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XOR DDoS, Top Threat to Linux Today

How does this clever Linux Trojan operate?

By Jason Chavarría | May 26, 2022 | Category: Attacks

It has been a while since we covered issues on Linux. Last time, we talked about PwnKit, an "ancient" vulnerability common to several distributions that allowed privilege escalation to achieve root user permissions. Now, we look at a Linux Trojan that acts as a distributed denial of service (DDoS) botnet. Though this Trojan was discovered in 2014, the Microsoft 365 Defender Research Team says they have observed a 254% jump in its activity over the last six months. Let's see what it is about.

What is XOR DDoS?

The Trojan's name is XOR DDoS (or XorDdos). Let's break that name down real quick: XOR refers to the form of encryption it uses for communications with its command-and-control (C2) server (e.g., it writes the string m6_6n3 to mean directory /tmp), and DDoS refers to the kind of attack it carries out. This Trojan accomplishes DDoS by flooding the server with threads (i.e., lightweight processes), which are so many that, in the end, legitimate clients are denied the targeted resources, or the server crashes. These attacks can also be a way to mask the attacker's further malicious activities, which include gaining unauthorized access.

Back in 2014, when the ethical hacking group MalwareMustDie discovered this Trojan, they attributed it to Chinese threat actors and warned how serious it was, given its complexity and how hard it was to detect. By 2015, the Trojan was said to have compromised more than 20 websites per day, mainly in Asia. It has become more pervasive in recent years, rising as the top threat to Linux machines. Reportedly, XOR DDoS has been affecting Internet of Things (IoT) devices and cloud infrastructures, progressively gaining points from which to launch further attacks.

XOR DDoS attempts to get access to systems mainly by conducting brute force attacks on devices across loads of servers. Once it finds credentials that work on a device, this Trojan runs a script with root privileges to download and install itself on the device. It uses clever ways to conceal how it got there, like downloading itself to a temporary file storage directory or overwriting log files.

This Trojan has several persistence mechanisms, that is, techniques to keep its access to systems across restarts. Put simply, it stores scripts to determine that it should be run every time the system starts up. Its mechanisms are plenty so that at least one of them works on any of several Linux distributions.

Another malicious action that XOR DDoS does is it sends device information to the threat actor. As reported by Microsoft, it includes "OS release version, malware version, rootkit presence, memory stats, CPU information, and LAN speed." This data can be used to plan more specific, custom attacks on the device. An example of this is that another Linux Trojan called Tsunami was contracted later by some of the infected devices but, as Microsoft explained, this other Trojan was not installed by XOR DDoS, so it is likely that the latter "is leveraged as a vector for follow-on activities."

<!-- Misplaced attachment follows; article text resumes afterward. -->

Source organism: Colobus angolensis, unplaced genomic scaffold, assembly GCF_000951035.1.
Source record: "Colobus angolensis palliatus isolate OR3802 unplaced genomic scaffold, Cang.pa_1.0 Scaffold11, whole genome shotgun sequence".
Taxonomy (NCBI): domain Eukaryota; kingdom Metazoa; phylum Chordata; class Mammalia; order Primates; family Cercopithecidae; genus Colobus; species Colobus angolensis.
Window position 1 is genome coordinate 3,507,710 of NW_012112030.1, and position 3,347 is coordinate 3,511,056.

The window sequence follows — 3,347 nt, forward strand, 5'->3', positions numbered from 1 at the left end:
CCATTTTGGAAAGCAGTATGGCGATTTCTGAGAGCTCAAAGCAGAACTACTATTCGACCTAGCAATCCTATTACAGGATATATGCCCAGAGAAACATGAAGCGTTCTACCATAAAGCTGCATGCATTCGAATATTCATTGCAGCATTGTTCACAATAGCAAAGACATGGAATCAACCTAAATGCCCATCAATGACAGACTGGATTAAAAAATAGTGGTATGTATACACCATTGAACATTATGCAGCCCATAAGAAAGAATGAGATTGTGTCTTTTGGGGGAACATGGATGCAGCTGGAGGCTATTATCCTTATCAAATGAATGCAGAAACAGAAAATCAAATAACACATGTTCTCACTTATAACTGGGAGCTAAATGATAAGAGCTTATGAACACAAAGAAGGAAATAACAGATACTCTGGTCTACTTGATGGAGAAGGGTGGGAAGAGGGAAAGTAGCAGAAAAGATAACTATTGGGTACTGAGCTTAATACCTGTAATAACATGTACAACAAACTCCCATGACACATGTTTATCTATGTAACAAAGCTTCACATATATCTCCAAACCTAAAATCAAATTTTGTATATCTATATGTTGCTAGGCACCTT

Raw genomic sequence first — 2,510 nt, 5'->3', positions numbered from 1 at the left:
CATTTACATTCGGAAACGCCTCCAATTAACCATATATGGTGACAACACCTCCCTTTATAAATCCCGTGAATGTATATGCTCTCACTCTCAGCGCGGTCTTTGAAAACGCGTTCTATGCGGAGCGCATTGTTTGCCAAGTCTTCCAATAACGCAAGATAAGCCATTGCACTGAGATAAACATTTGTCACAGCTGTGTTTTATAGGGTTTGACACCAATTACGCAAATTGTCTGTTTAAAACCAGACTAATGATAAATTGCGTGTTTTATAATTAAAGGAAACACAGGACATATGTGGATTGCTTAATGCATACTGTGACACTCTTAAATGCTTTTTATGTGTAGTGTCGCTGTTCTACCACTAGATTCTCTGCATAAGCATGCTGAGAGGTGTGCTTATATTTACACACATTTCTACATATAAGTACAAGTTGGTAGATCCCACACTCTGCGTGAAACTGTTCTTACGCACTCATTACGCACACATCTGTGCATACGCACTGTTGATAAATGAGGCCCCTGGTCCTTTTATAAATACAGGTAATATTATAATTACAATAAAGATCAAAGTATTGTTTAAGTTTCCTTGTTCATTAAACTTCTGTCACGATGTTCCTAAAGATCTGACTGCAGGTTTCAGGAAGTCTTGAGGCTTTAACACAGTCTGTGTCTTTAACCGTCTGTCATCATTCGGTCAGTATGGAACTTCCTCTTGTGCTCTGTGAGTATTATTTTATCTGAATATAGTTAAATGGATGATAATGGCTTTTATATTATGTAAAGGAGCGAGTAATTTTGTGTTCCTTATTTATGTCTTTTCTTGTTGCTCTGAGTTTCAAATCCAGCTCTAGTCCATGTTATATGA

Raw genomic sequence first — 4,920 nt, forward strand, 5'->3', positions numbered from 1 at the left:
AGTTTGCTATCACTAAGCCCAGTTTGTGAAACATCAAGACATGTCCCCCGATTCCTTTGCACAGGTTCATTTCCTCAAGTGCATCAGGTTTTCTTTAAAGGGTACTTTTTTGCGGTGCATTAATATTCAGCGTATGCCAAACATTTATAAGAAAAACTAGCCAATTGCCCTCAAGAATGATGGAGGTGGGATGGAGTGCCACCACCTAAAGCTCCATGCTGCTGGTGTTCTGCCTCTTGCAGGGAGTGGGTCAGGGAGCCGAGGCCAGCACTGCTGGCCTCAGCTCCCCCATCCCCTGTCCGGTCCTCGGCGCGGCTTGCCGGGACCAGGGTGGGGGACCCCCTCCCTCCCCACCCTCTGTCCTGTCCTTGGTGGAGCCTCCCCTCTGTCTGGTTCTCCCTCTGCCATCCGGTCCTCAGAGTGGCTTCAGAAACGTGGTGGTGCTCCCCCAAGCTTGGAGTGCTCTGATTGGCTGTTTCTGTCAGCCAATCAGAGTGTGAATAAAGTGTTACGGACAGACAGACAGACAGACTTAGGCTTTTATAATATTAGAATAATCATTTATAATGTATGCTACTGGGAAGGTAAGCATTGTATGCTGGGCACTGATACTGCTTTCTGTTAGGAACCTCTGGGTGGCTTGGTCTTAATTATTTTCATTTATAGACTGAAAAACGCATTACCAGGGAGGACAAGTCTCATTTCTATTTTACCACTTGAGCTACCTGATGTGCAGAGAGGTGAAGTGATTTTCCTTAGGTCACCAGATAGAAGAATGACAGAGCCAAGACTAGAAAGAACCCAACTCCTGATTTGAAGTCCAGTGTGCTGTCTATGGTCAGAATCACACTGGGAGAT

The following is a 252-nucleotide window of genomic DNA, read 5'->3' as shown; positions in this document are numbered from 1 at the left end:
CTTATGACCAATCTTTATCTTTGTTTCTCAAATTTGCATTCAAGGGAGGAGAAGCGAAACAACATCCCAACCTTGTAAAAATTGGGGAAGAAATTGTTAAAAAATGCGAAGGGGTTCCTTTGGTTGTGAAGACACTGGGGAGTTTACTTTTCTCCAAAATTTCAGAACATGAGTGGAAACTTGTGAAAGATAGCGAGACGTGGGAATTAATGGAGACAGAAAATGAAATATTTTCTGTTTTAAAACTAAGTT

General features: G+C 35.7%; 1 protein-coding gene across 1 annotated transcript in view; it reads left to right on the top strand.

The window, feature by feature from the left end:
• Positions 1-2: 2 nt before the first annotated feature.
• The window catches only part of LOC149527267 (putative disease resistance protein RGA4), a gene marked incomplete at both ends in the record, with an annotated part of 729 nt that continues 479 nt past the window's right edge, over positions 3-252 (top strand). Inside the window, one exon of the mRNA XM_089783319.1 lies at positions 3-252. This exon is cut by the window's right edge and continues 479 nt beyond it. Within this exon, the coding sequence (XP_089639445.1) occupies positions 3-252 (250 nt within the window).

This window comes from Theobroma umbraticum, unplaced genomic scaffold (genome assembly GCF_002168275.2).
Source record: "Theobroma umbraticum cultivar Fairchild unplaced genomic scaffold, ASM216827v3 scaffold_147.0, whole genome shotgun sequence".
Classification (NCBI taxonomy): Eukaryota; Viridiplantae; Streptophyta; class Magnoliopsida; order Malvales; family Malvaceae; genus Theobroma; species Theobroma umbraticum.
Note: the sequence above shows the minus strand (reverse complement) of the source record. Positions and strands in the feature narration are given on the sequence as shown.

To perform DDoS, the Trojan enumerates the processors in the device and then moves on to create threads twice that number. After that, the Trojan receives commands from the C2 server to flood the device, rendering it unable to respond.

What Linux users should be doing about XOR DDoS

Currently, a generalized warning has been made to Linux administrators. They are being urged to have the latest endpoint and server defenses on their systems. The risk is clear: DDoS attacks are a big deal. They are even used as a weapon in cyberwar. This has been reported, for example, in the conflict between Russia and Ukraine. Moreover, as shown in a report by Kaspersky, this kind of attack hit record numbers in the first quarter of the current year. An aggravating factor is that, as mentioned, many of the Internet-connected devices that have been affected are IoT devices. This poses a challenge for many users because these are often not properly secured, as manufacturers prioritize quickly getting the product out in the market.

There are some specific things that Linux administrators should start doing right now. First thing is becoming aware of whether their systems are being targeted. It could be the case if they detect a large number of failed login attempts. Also, some ways of protecting their Internet-facing servers are to deploy antimalware software and disallow remote password access. Furthermore, administrators need to "enable network protection to prevent applications or users from accessing malicious domains and other malicious content on the internet." Lastly, all other users should be urged to be cautious too. They really need to take security measures as simple as creating and rotating strong passphrases (even more secure than passwords) and complying with the activation of multi-factor authentication.

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